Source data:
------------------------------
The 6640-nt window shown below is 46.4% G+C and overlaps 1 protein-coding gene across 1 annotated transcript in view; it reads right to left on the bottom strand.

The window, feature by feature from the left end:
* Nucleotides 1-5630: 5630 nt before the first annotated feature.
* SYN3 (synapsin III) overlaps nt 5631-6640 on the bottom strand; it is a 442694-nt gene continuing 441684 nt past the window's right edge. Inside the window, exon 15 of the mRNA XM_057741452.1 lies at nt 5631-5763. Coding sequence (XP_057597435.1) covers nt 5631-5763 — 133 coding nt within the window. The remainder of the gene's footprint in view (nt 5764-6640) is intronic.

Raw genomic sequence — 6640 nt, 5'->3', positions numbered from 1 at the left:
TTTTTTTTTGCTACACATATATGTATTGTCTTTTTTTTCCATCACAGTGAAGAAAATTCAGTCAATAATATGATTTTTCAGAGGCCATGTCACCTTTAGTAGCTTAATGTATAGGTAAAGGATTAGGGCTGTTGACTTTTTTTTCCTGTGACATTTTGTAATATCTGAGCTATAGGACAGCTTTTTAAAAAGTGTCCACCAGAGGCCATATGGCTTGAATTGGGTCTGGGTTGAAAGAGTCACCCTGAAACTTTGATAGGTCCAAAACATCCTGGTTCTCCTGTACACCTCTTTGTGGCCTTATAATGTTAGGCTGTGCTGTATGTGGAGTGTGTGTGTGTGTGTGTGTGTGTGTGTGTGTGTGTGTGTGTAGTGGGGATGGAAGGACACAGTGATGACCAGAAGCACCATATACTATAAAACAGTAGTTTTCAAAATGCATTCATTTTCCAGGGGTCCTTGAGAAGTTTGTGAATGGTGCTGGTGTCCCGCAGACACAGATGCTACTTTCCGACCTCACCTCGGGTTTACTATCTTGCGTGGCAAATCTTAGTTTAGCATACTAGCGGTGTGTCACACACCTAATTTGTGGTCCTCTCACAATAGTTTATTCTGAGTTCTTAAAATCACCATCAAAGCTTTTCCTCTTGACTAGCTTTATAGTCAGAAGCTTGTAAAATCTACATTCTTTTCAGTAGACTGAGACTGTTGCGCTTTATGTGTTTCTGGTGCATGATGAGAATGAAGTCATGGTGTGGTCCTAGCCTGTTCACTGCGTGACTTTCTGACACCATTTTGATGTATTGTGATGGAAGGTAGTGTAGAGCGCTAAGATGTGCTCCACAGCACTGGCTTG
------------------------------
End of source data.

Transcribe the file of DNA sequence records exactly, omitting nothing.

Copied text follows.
The 6640-nt window shown below is 46.4% G+C and overlaps 1 protein-coding gene across 1 annotated transcript in view; it reads right to left on the bottom strand.

The window, feature by feature from the left end:
* Nucleotides 1-5630: 5630 nt before the first annotated feature.
* SYN3 (synapsin III) overlaps nt 5631-6640 on the bottom strand; it is a 442694-nt gene continuing 441684 nt past the window's right edge. Inside the window, exon 15 of the mRNA XM_057741452.1 lies at nt 5631-5763. Coding sequence (XP_057597435.1) covers nt 5631-5763 — 133 coding nt within the window. The remainder of the gene's footprint in view (nt 5764-6640) is intronic.

Raw genomic sequence — 6640 nt, 5'->3', positions numbered from 1 at the left:
TTTTTTTTTGCTACACATATATGTATTGTCTTTTTTTTCCATCACAGTGAAGAAAATTCAGTCAATAATATGATTTTTCAGAGGCCATGTCACCTTTAGTAGCTTAATGTATAGGTAAAGGATTAGGGCTGTTGACTTTTTTTTCCTGTGACATTTTGTAATATCTGAGCTATAGGACAGCTTTTTAAAAAGTGTCCACCAGAGGCCATATGGCTTGAATTGGGTCTGGGTTGAAAGAGTCACCCTGAAACTTTGATAGGTCCAAAACATCCTGGTTCTCCTGTACACCTCTTTGTGGCCTTATAATGTTAGGCTGTGCTGTATGTGGAGTGTGTGTGTGTGTGTGTGTGTGTGTGTGTGTGTGTGTGTGTAGTGGGGATGGAAGGACACAGTGATGACCAGAAGCACCATATACTATAAAACAGTAGTTTTCAAAATGCATTCATTTTCCAGGGGTCCTTGAGAAGTTTGTGAATGGTGCTGGTGTCCCGCAGACACAGATGCTACTTTCCGACCTCACCTCGGGTTTACTATCTTGCGTGGCAAATCTTAGTTTAGCATACTAGCGGTGTGTCACACACCTAATTTGTGGTCCTCTCACAATAGTTTATTCTGAGTTCTTAAAATCACCATCAAAGCTTTTCCTCTTGACTAGCTTTATAGTCAGAAGCTTGTAAAATCTACATTCTTTTCAGTAGACTGAGACTGTTGCGCTTTATGTGTTTCTGGTGCATGATGAGAATGAAGTCATGGTGTGGTCCTAGCCTGTTCACTGCGTGACTTTCTGACACCATTTTGATGTATTGTGATGGAAGGTAGTGTAGAGCGCTAAGATGTGCTCCACAGCACTGGCTTG